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Putting a Price on Carbon 2009 Climate Summit March 2009, Midrand Michael Goldblatt.

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Presentation on theme: "Putting a Price on Carbon 2009 Climate Summit March 2009, Midrand Michael Goldblatt."— Presentation transcript:

1 Putting a Price on Carbon 2009 Climate Summit March 2009, Midrand Michael Goldblatt

2 2 General Response Very useful starting point for the debate in South Africa –Sound review of available research in SA and international experience –Key decision and design elements outlined –Discussion needs to be moved out of the corridors of National Treasury Useful research agenda presented Clarity in the discussions is crucial because of the huge vested interests (regulators and regulated), misconceptions, large fiscal impacts (5% of national revenue), competitiveness impacts –Map out a discussion process –Clarify relationship to SA negotiating position, contribution to post-2012 mitigation efforts and global carbon markets

3 3 Carbon Tax Modelling –Valuable review of the pertinent work conducted in SA –Would like the model drivers and assumptions to be more transparent Difficult in a paper of this nature but needed –Tax incidence is not sufficiently explained or analysed (market structure) Practical approaches and innovative ideas with respect to tax setting –More detailed analysis required – concerns with free-rider problems in the context of an effective duopoly of emitters Use of revenue –Interesting insights from the modelling with respect to distributional impacts –Greater detail on options required Poverty reduction and mitigating tax impacts Useful options emerging internationally (USA, Australia…) –Relationship to fiscal policy important Carbon tax is a declining revenue stream Flexibility is hard in the context of fiscal requirements Some differences of opinion over subsidies to firms unable to respond –Why keep them in the system? Agree in large measure with the policy and design issues outlined –Relationship to global carbon markets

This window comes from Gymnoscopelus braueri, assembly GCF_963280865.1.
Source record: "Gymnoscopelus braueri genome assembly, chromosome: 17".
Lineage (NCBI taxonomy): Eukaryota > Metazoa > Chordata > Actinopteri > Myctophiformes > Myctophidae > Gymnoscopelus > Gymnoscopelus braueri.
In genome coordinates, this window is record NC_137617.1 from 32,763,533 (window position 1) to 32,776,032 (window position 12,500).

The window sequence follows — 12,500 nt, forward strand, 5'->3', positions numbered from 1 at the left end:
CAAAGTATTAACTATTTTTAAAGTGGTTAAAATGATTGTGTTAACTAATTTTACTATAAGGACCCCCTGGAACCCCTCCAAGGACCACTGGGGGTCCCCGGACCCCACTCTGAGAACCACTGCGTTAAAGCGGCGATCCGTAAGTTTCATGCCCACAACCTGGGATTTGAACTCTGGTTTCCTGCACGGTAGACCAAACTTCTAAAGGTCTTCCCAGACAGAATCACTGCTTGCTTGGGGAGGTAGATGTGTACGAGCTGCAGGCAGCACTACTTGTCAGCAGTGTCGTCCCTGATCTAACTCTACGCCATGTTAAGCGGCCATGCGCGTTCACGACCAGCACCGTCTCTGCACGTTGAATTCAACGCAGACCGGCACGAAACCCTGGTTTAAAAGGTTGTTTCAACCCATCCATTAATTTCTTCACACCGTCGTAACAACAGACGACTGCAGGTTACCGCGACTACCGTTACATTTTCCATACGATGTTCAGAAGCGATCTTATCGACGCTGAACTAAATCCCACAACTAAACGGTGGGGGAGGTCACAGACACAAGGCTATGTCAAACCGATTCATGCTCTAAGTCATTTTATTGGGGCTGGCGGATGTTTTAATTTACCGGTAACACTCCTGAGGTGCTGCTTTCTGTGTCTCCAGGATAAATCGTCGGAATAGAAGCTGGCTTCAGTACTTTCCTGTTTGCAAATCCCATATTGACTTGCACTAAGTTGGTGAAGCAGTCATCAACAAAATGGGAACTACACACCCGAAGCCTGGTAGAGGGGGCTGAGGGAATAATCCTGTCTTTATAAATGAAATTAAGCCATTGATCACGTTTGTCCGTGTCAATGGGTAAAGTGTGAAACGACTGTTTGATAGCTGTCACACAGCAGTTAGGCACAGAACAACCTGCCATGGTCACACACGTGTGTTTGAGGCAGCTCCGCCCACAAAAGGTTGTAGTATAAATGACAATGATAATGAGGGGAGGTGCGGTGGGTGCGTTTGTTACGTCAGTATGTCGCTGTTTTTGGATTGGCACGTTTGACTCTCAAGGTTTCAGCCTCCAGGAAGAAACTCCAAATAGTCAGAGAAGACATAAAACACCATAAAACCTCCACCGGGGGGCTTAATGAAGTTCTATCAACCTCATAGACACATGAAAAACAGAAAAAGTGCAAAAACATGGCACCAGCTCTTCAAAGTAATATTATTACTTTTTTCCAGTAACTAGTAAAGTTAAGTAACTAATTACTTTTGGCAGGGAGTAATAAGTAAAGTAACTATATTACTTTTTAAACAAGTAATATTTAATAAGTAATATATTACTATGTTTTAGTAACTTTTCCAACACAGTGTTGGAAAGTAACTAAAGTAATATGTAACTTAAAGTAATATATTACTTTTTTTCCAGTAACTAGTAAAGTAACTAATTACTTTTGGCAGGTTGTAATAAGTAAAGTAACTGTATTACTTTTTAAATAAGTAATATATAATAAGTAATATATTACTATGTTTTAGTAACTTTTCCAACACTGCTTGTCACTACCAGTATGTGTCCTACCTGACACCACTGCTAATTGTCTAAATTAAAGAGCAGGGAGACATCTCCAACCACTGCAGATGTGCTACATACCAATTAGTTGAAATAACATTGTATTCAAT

4 4 Emissions Trading Again, very useful starting point and laying out of the key issues and debates Dynamic efficiency bears more thought and discussion. –Relates to many aspects of design such as system stability, cap setting etc. Market structure crucial –As with tax. Needs more analysis and discussion. Affects costs pass through, gaming/market power, market control requirements etc.. –Need more insight into price pass through and incidence Target setting –Further lessons would be valuable –Some mixed messages Pragmatic discussion on lead times and information revelation –Our regulators need to appreciate the lead times and set well defined and clear policy development processes –Difference of opinion on information revelation. Believe that this will only occur through regulation (cf. country studies). Australian process of reporting phase first is useful Linkages to PCP understood and interesting to consider –Some significant concerns through related to Eskoms interests and the likely changes in the power price cycle

5 5 General Critiques Seen in the context of very useful research papers Some confusion between the relative administrative and information requirements of a tax vs. emissions trading. –There is probably less difference than suggested Similarly – there are likely to be very similar price impacts of both instruments –The incidence of these impacts needs to be better understood as well as impacts on poor households –Revenue recycling needs to be considered under ET as with tax Similarly – scheme stability is equally important/unimportant under both approaches Analysis of dynamic impacts and which instrument or approach introduces the best dynamic incentives –Needs to be seen in the context of investment paths and technology transfer –Some conflicts within the papers Impacts on consumer behaviour, transport and urban planning –Principal- agent problem (who makes the investment decision) –Will be increasingly important

6 6 Future Research Agenda Much of the agenda usefully laid out in the papers Possibly greater attention to –Tax incidence –Market structure –Relationship to global carbon markets Impacts on SA ability to receive carbon revenue Fundamental research and analytical research. –Fundamental: elasticity of demand, substitutability, technology transfer and turnover… –Analytical: market structure, global markets, revenue use Eskom –Government has to ensure that Eskom information and planning is revealed (ISEP and others) –Eskom is 100% state owned – affects fiscal and scheme design considerations

7 7 Future Research Agenda British High Commission Project –Comparison between instruments (and combinations) –Relationship to global carbon markets –Tax setting mechanisms –Tax incidence (analytical not modelled) –Market structure considerations –Revenue recycling and poverty alleviation –Legislative requirements –Administrative requirements and costs –Recent ET schemes (CPRS, WCI..) –Discussions with large emitters (with ERC and others)

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